|By Minami Funakoshi1/5 |By Minami Funakoshi
|By Minami Funakoshi2/5 |By Minami Funakoshi
|By Minami Funakoshi3/5 |By Minami Funakoshi
|By Minami Funakoshi4/5 |By Minami Funakoshi
|By Minami Funakoshi5/5 |By Minami Funakoshi
By Minami Funakoshi
TOKYO (Reuters) - Japan's millennials have grown up in an economy that never seems to grow.
Accustomed to stagnant wages, jobs without benefits and a debt-burdened government, they came of age during the global financial crisis and the 2011 tsunami and nuclear disaster - events that set them apart from other generations, especially in their spending patterns.
That carries grave portents for Japan's economic policymakers, hampering their ability to spur consumption and lift the world's third-largest economy from decades of tepid growth and deflation.
The millennials will form a large part of Japan's consumer society for decades to come, and their first instinct is to save, not spend. And if they spend, they hunt for bargains. They don't need cars and shun brand-name clothing, once coveted by their parents during the booming 1980s.
"I want to lead a minimalist life. I have no desire to buy things," said 19-year-old Kaoruko Shimada. "Even if money falls from the sky, I wouldn't spend it."
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Millennials in the United States and other developed countries also show a reluctance to buy and own things, with young Americans sharing anything from cars and couches to boomboxes and dresses. But it's a particularly serious economic problem for Japan: Its population is shrinking, and each household is spending less.
These youngsters "have spent almost their entire lives in the 'lost decades,'" said Yusuke Shimoda, an economist at the Japan Research Institute, referring to the years since around 1990 that have been largely shaped by growth that has been fitful at best and flat or falling prices.
"This psychological impact is larger than in other countries," he said.
Since Prime Minister Shinzo Abe took power four years ago, Japan has had some of the most aggressive stimulus policies in the world.
Abe's government has spent over 20 trillion yen ($176 billion) in stimulus measures, and the Bank of Japan has pumped 280 trillion yen ($2.5 trillion) into the economy. They have repeatedly urged companies to raise wages and the BOJ has lowered short-term interest rates to below zero.
Despite such unprecedented measures, private consumption – roughly 60 percent of Japan's gross domestic product – remains stubbornly low.
SAVE RATHER THAN SPEND
Young people are reluctant to spend because of stagnant wages and a lack of stable jobs. Nearly 30 percent of contract workers aged 25-34 said last year that they settled on temporary jobs because they couldn't find permanent employment, according to a government survey.
Abe has been campaigning to correct the wage disparity between regular salaried workers and contract workers – who make up almost 40 percent of the labor force – that companies rely on to cut costs, hoping this would help boost spending.
Even for young people with stable jobs, raising pay might not be enough to stimulate consumption.
"If we got paid more, we'd probably save for the future rather than spend," said Miki Sarumaru, a 26-year-old consultant.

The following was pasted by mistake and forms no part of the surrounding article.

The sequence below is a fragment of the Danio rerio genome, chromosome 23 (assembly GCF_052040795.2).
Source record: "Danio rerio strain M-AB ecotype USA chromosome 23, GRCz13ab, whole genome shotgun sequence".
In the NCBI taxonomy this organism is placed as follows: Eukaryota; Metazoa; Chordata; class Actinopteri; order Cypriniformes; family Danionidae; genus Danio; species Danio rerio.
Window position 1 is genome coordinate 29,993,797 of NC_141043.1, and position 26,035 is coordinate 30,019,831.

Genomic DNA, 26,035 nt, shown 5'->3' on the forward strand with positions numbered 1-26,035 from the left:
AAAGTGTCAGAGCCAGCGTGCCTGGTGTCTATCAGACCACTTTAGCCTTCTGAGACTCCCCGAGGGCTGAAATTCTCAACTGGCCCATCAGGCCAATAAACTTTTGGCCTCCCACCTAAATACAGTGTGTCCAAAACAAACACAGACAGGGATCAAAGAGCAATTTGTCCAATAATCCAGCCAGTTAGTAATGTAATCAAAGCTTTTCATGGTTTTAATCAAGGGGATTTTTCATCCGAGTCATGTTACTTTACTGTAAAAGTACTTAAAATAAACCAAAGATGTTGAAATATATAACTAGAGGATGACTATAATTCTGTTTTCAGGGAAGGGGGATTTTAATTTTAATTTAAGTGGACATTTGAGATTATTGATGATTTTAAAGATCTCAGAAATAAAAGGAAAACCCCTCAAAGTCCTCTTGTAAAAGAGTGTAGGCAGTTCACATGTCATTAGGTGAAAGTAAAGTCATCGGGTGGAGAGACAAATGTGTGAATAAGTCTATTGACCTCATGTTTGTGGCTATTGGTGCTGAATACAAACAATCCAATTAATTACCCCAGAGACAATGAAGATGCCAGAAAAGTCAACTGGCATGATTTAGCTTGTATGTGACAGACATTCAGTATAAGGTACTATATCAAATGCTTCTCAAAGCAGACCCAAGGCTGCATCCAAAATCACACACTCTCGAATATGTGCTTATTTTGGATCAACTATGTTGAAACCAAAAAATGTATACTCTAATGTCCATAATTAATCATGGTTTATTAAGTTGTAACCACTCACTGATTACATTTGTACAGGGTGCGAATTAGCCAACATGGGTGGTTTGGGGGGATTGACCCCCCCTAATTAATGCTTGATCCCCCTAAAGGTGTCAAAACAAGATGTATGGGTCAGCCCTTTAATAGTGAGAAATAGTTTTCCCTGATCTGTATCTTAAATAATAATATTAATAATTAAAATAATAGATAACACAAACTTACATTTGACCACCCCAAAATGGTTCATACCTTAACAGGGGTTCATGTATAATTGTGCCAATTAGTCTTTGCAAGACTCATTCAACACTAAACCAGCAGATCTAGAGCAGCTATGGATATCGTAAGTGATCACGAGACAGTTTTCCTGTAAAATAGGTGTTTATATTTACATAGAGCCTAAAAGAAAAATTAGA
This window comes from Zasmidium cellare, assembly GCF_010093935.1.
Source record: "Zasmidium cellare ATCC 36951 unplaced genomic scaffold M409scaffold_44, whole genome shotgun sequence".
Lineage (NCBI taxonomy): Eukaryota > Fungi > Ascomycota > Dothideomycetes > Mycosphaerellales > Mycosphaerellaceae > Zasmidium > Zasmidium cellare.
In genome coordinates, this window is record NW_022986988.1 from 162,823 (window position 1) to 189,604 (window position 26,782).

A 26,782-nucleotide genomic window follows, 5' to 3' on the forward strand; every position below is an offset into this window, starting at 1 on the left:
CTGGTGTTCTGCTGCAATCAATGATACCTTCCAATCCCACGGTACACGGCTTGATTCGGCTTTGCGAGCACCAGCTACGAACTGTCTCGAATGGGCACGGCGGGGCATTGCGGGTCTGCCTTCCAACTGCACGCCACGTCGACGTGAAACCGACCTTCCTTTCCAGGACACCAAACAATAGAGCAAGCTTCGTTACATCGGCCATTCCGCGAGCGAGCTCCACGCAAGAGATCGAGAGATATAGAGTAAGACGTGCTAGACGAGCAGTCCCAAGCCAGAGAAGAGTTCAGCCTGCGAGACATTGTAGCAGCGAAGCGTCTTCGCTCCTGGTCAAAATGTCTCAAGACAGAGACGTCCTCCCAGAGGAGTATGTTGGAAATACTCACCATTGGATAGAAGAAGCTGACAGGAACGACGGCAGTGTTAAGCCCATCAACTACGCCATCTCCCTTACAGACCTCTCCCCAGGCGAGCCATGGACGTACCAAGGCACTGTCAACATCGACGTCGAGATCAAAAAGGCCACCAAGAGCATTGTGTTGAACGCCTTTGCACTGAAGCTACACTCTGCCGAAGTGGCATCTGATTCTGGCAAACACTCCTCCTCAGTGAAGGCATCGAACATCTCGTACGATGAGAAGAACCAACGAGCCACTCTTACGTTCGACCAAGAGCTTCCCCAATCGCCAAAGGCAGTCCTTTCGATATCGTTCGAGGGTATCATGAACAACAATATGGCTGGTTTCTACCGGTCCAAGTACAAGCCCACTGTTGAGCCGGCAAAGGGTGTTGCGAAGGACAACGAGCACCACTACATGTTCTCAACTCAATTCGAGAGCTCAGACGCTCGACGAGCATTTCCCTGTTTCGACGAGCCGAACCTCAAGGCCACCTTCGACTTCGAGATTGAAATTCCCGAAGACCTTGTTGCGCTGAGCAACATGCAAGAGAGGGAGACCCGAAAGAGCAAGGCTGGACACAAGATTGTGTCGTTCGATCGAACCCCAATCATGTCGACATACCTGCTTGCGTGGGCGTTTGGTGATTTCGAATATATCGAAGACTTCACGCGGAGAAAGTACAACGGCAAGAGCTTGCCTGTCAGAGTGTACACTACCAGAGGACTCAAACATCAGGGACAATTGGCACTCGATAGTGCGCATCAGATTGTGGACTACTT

Across all ages, Japanese people are spending less, with the biggest drop coming among the youth.
Households with heads who are aged 25 or below spent on average 150,547 yen per month in 2014, about 30 percent less than five years earlier. Family spending has been falling since March this year, dropping 0.4 percent in October, according to separate government data.
Japan is also getting hammered at the other end of the demographic curve, by the elderly who are scrimping to save amid worries that their pensions may not last.
"After I retired, I became very sensitive to prices," said Masao Kawahara, a 64-year-old former advertising agent who sold his Toyota earlier this year and switched to car-sharing to cut spending.
Parking, insurance, and gas used to cost up to 50,000 yen a month, but now he's cut car-related costs to just 10,000 yen.
IT'S NOT COOL
For many young Japanese, thrift has become a virtue.
"Wearing expensive brand-name clothing like Prada head-to-toe is uncool," said Sarumaru, the 26-year-old consultant. Mixing cheap items with slightly pricier ones requires more fashion skills and is much cooler, she said.
Over 60 percent of high school students, university students and 20-somethings said they want to be viewed as being frugal rather than generous with money, according to a survey by Dentsu Innovation Institute, a marketing and consumer research company.
Japanese millennials throw around words like "cospa" — short for "cost performance," or value for money — to rate anything from cosmetics to hotels.
"Cospa is about durability and price," said Tsukasa Mitsuno, a 23-year-old college senior who recently bought his first piece of clothing in a year - a sweater - at Uniqlo, the casual wear brand owned by Fast Retailing Co <9983.T>.
"Even if I have to pay a few thousand yen to buy something at Uniqlo, they last for a few years so it has good cospa," he said.
Trying to get by with spending as little as possible has become the norm for many people, says Tomoki Inoue, an analyst at NLI Research Institute who researches consumer behavior.
"Minimizing spending and still leading a fulfilling life - this kind of mindset has already seeped into Japanese society," said Inoue.
($1 = 113.3500 yen)
(This version of the story has been refiled to fix typographical error in the third paragraph)
(Reporting by Minami Funakoshi; Editing by Malcolm Foster and Raju Gopalakrishnan)